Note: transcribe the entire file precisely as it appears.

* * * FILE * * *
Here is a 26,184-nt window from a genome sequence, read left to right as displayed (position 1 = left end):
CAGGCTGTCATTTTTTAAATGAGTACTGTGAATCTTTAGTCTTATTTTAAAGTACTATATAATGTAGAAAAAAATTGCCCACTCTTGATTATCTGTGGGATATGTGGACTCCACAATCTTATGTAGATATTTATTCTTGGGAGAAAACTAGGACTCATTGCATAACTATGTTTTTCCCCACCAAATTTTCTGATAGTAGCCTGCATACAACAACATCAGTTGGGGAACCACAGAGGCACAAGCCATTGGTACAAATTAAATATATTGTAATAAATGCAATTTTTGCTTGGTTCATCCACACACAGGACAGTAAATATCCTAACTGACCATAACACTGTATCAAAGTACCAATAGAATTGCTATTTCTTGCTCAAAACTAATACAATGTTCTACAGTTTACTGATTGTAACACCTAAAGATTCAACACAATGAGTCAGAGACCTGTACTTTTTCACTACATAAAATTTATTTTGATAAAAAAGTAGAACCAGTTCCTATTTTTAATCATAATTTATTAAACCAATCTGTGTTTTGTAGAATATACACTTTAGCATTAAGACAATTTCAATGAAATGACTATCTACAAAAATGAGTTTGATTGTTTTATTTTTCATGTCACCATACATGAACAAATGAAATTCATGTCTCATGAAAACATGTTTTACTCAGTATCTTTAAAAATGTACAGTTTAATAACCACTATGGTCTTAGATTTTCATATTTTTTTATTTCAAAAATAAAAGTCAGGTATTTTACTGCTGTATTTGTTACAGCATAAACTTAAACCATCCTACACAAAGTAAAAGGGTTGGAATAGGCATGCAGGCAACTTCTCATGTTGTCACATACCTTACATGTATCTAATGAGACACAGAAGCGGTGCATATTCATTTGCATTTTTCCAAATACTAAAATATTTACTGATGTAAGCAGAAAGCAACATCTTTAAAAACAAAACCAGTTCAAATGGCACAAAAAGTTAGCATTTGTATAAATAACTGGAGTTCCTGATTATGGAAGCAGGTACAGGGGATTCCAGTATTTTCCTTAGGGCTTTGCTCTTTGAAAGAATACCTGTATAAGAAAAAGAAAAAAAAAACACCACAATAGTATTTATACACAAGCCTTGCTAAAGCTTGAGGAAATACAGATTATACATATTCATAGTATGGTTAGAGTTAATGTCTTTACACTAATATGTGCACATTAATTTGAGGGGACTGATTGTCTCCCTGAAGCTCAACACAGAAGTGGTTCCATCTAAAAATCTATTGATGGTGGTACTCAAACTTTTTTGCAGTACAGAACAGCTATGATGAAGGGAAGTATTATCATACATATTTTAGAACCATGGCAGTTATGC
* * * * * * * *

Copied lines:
Here is a 26,184-nt window from a genome sequence, read left to right as displayed (position 1 = left end):
CAGGCTGTCATTTTTTAAATGAGTACTGTGAATCTTTAGTCTTATTTTAAAGTACTATATAATGTAGAAAAAAATTGCCCACTCTTGATTATCTGTGGGATATGTGGACTCCACAATCTTATGTAGATATTTATTCTTGGGAGAAAACTAGGACTCATTGCATAACTATGTTTTTCCCCACCAAATTTTCTGATAGTAGCCTGCATACAACAACATCAGTTGGGGAACCACAGAGGCACAAGCCATTGGTACAAATTAAATATATTGTAATAAATGCAATTTTTGCTTGGTTCATCCACACACAGGACAGTAAATATCCTAACTGACCATAACACTGTATCAAAGTACCAATAGAATTGCTATTTCTTGCTCAAAACTAATACAATGTTCTACAGTTTACTGATTGTAACACCTAAAGATTCAACACAATGAGTCAGAGACCTGTACTTTTTCACTACATAAAATTTATTTTGATAAAAAAGTAGAACCAGTTCCTATTTTTAATCATAATTTATTAAACCAATCTGTGTTTTGTAGAATATACACTTTAGCATTAAGACAATTTCAATGAAATGACTATCTACAAAAATGAGTTTGATTGTTTTATTTTTCATGTCACCATACATGAACAAATGAAATTCATGTCTCATGAAAACATGTTTTACTCAGTATCTTTAAAAATGTACAGTTTAATAACCACTATGGTCTTAGATTTTCATATTTTTTTATTTCAAAAATAAAAGTCAGGTATTTTACTGCTGTATTTGTTACAGCATAAACTTAAACCATCCTACACAAAGTAAAAGGGTTGGAATAGGCATGCAGGCAACTTCTCATGTTGTCACATACCTTACATGTATCTAATGAGACACAGAAGCGGTGCATATTCATTTGCATTTTTCCAAATACTAAAATATTTACTGATGTAAGCAGAAAGCAACATCTTTAAAAACAAAACCAGTTCAAATGGCACAAAAAGTTAGCATTTGTATAAATAACTGGAGTTCCTGATTATGGAAGCAGGTACAGGGGATTCCAGTATTTTCCTTAGGGCTTTGCTCTTTGAAAGAATACCTGTATAAGAAAAAGAAAAAAAAAACACCACAATAGTATTTATACACAAGCCTTGCTAAAGCTTGAGGAAATACAGATTATACATATTCATAGTATGGTTAGAGTTAATGTCTTTACACTAATATGTGCACATTAATTTGAGGGGACTGATTGTCTCCCTGAAGCTCAACACAGAAGTGGTTCCATCTAAAAATCTATTGATGGTGGTACTCAAACTTTTTTGCAGTACAGAACAGCTATGATGAAGGGAAGTATTATCATACATATTTTAGAACCATGGCAGTTATGC